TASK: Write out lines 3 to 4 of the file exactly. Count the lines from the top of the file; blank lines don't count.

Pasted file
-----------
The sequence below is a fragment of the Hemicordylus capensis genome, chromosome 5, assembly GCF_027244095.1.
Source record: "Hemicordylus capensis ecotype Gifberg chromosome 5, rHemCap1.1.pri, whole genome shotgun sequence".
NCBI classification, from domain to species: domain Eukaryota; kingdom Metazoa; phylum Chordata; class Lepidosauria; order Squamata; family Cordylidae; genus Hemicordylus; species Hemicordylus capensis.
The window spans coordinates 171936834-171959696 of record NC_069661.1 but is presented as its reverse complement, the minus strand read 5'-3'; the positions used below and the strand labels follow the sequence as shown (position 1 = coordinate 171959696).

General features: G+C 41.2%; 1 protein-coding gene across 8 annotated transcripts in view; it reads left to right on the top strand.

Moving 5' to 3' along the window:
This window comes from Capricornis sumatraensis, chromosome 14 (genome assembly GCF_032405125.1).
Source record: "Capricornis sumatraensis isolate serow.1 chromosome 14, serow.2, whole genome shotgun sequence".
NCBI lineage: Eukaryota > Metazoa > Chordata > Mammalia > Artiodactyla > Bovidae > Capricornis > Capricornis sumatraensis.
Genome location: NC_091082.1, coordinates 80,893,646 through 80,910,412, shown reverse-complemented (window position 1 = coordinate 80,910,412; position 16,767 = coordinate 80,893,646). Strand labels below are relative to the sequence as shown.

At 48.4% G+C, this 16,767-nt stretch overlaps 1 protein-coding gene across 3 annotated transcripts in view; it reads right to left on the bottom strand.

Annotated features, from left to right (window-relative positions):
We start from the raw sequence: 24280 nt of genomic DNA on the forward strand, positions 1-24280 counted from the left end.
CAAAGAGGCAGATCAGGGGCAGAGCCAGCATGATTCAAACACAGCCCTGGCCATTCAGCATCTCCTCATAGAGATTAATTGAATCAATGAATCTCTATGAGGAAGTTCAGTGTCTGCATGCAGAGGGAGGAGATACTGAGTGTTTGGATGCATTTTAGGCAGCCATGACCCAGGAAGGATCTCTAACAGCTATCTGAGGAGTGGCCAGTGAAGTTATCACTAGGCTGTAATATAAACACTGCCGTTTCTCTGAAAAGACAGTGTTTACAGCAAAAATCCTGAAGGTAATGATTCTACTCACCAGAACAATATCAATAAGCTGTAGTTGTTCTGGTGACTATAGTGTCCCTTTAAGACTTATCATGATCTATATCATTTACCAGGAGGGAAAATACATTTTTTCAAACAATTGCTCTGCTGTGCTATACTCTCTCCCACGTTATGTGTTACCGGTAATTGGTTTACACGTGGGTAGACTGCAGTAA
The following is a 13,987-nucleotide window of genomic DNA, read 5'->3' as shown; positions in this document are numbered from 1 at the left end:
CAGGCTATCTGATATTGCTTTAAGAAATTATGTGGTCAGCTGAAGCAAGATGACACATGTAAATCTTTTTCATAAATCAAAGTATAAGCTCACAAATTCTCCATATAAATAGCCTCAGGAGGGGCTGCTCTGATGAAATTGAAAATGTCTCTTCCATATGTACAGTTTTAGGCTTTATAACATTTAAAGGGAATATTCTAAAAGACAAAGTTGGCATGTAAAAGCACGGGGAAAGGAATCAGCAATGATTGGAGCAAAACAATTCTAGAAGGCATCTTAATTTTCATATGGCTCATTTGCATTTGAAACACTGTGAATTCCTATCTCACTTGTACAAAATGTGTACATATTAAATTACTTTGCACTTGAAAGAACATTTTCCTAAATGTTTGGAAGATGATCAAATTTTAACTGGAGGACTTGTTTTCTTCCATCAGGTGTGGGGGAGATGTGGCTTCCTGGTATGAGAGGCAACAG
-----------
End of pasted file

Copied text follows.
NCBI classification, from domain to species: domain Eukaryota; kingdom Metazoa; phylum Chordata; class Lepidosauria; order Squamata; family Cordylidae; genus Hemicordylus; species Hemicordylus capensis.
The window spans coordinates 171936834-171959696 of record NC_069661.1 but is presented as its reverse complement, the minus strand read 5'-3'; the positions used below and the strand labels follow the sequence as shown (position 1 = coordinate 171959696).